So what happened? One tempting explanation is that the threat of not being able to guarantee Bank of America mortgages was not all that terrifying to Fannie – whereas the reduced ability to sell mortgages into the lucrative GSE pipeline turned out to be not that great for BofA. Fannie had something BofA wants, while BofA doesn’t have much that Fannie wants – other than, y’know, this money, which it’s now given to Fannie.
But the main answer has to be that BofA is at a place in its life where it really needs to pay for certainty.”6 This deal doesn’t just resolve $11bn in putback claims for a very full-valued $11bn; it also resolves another $286bn of potential putback claims on the mortgages that BofA/Countrywide sold to Fannie during the Bad Old Times and that Fannie hasn’t yet found a problem with. Now note that these mortgages are now somewhere between four and twelve years old; if Fannie hasn’t yet found a problem with them, it’s a good bet that they won’t give rise in the future to lots of meritorious rep & warranty claims – that the expected value of putback claims there hovers relatively close to zero.7 That’s a bet that you or I might be willing to take, on pure expected value grounds. But BofA isn’t acting on expected value grounds these days: its priorities seem to be, as Moynihan put it in the press release, “resolving our remaining legacy mortgage issues, further streamlining and simplifying the company and reducing expenses over time.” Fannie had a trade to offer BofA that could tick all of those boxes – so it’s no surprise that BofA overpaid for that trade.
Bank of America Reaches $10 Billion Settlement With Fannie Mae [WSJ]
Bank of America Announces Settlement with Fannie Mae to Resolve Agency Mortgage Repurchase Claims on Loans Originated and Sold Directly to Fannie Mae Through December 31, 2008 [BAC]
Fannie Mae 8-K [EDGAR]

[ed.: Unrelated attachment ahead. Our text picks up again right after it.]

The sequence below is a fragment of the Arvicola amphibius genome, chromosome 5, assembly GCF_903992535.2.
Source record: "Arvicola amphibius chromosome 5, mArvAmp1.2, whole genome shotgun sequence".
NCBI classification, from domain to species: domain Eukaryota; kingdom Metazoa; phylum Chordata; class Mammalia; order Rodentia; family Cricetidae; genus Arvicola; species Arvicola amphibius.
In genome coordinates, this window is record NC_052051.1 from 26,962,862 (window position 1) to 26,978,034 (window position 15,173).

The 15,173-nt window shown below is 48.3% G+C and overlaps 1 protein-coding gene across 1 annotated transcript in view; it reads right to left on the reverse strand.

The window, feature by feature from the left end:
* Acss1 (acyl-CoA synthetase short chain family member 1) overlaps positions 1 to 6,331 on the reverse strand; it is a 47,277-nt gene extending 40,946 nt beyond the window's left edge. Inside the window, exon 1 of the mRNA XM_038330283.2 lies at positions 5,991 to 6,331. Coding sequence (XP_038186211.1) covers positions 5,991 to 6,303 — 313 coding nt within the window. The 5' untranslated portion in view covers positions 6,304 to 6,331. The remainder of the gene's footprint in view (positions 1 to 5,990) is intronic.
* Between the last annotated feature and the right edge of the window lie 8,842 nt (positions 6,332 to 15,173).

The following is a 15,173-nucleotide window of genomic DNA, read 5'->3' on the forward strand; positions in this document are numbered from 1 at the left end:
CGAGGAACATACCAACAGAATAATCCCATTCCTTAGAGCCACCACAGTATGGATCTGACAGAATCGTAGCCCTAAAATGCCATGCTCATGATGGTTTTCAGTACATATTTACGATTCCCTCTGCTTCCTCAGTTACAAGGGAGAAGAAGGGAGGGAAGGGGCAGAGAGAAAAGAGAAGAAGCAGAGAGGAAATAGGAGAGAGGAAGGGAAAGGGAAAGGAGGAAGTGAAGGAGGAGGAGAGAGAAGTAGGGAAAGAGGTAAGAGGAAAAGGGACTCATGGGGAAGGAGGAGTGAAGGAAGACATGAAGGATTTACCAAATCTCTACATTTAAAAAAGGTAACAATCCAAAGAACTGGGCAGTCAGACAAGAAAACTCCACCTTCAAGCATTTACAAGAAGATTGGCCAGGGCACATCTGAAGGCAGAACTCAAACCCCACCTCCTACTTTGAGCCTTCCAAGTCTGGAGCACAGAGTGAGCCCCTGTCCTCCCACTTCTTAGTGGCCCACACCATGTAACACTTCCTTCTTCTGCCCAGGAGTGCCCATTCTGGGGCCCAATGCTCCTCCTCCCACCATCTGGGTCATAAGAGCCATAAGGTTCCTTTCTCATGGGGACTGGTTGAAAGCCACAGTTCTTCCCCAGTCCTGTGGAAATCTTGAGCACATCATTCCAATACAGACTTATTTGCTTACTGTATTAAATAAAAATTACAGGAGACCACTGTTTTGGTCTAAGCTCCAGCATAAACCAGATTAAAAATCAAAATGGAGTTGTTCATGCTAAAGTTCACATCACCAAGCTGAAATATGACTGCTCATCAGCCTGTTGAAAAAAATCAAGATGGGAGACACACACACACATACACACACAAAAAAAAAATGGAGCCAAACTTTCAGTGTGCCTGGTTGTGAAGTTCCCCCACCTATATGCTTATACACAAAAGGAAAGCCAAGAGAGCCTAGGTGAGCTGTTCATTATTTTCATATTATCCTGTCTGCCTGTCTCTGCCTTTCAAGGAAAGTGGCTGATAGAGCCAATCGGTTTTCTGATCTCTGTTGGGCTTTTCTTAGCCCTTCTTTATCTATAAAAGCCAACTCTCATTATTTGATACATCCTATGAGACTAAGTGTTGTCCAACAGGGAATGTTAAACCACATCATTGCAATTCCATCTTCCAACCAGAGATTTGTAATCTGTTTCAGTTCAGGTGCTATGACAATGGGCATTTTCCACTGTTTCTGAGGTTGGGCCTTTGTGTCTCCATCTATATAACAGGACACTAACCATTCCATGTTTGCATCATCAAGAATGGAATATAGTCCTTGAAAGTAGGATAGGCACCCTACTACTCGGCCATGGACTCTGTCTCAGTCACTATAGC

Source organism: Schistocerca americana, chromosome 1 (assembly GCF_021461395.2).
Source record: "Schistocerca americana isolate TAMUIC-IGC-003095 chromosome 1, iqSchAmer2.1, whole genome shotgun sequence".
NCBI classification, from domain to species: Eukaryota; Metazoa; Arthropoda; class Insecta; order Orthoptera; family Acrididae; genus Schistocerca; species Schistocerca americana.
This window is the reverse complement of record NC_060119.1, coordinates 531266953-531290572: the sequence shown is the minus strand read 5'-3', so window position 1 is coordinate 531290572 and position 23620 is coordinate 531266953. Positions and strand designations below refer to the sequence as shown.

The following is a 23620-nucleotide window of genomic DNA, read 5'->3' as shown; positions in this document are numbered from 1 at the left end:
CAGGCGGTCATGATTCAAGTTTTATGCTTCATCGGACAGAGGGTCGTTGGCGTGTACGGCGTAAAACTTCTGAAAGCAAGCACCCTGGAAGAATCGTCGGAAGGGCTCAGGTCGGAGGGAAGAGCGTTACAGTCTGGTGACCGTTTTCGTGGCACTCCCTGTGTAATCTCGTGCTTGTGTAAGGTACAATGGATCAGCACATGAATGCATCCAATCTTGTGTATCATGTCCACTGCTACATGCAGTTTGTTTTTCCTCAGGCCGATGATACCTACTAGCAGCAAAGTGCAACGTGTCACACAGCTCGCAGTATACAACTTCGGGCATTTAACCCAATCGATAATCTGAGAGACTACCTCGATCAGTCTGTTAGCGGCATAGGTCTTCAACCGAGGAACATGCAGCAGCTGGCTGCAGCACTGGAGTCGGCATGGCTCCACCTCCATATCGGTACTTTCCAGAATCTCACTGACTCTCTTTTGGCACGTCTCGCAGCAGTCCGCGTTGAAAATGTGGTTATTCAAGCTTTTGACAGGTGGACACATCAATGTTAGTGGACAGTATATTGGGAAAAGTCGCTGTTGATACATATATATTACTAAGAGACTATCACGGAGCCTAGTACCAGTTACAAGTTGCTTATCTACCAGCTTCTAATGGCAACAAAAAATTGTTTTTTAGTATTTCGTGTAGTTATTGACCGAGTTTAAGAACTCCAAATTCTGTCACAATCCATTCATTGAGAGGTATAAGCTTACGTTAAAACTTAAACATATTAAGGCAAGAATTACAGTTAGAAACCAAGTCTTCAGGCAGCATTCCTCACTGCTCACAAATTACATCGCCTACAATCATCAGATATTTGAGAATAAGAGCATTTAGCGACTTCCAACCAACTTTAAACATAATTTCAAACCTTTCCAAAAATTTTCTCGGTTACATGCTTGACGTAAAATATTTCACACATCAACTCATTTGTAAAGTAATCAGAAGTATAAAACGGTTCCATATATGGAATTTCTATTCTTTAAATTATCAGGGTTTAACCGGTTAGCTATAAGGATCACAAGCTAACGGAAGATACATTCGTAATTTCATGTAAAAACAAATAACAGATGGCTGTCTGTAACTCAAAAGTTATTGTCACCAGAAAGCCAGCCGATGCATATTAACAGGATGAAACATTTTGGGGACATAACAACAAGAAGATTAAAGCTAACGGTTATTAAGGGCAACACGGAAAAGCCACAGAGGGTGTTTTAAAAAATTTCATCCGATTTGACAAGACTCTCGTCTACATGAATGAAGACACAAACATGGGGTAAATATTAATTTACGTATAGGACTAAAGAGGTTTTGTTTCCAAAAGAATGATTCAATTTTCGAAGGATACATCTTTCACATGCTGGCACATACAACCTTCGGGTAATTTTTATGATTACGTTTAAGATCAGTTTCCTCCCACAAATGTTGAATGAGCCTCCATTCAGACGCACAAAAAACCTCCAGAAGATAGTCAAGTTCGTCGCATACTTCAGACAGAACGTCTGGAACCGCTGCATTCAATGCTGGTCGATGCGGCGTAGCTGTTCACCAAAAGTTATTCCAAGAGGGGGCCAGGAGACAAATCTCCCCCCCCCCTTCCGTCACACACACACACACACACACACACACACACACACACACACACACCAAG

2. Plus other stuff! BofA is selling servicing rights to some loans to third parties, and is making an unspecified “cash payment to Fannie Mae to settle substantially all of Fannie Mae’s outstanding and future claims for compensatory fees arising out of past foreclosure delays.” I assume that these things are conceptually distinct though of course in negotiation it may have worked out that BofA is overpaying for foreclosure delays in exchange for underpaying for reps & warranties, or vice versa, or other.
3. More in the spreadsheet; I assume a mortgage is worth zero, plus 25% of principal for being current, plus 25% for being <100% LTV, plus an extra 25% for being <80% LTV. That’s pretty dumb but whatever, you can play with it.
4. For instance: assume each mortgage is worth 20% of principal + 20% for being current + 20% for <100%LTV + another 10% for <80%LTV, for an average of 40 cents on the dollar among the loans being repurchased. And assume the mortgages not being put back are worth about the same as the mortgages being put back, as a percentage of principal. Then you get value to Fannie of just over $12 billion, or 111% of the principal amount of the disputed loans.
5. KEEN OBSERVERS will note that the fourth quarter of 2012 ended approximately a week ago. KEENER ACCOUNTANTS THAN I are welcome to explain this. One assumes something like “well, a week ago, they kind of knew this settlement would be bigger than they’d already reserved for.” Weird though.
6. Relatedly, the FT notes that “the size of the deal is likely to wipe out BofA’s earnings for the quarter, casting doubt over whether the bank will be permitted to return a significant amount of capital to shareholders,” but if you were a regulator would you be all that thrilled about a big capital return program with tens-to-hundreds-of-billions of potential repurchase liability still hanging over BofA? Especially where BofA is potentially under-reserved? Especially where BofA’s antagonist is basically a government agency? This doesn’t strike me as a step backward in BofA’s efforts to return capital, exactly.
7. But you never know; there’ll probably always be more embarrassing emails to dig up.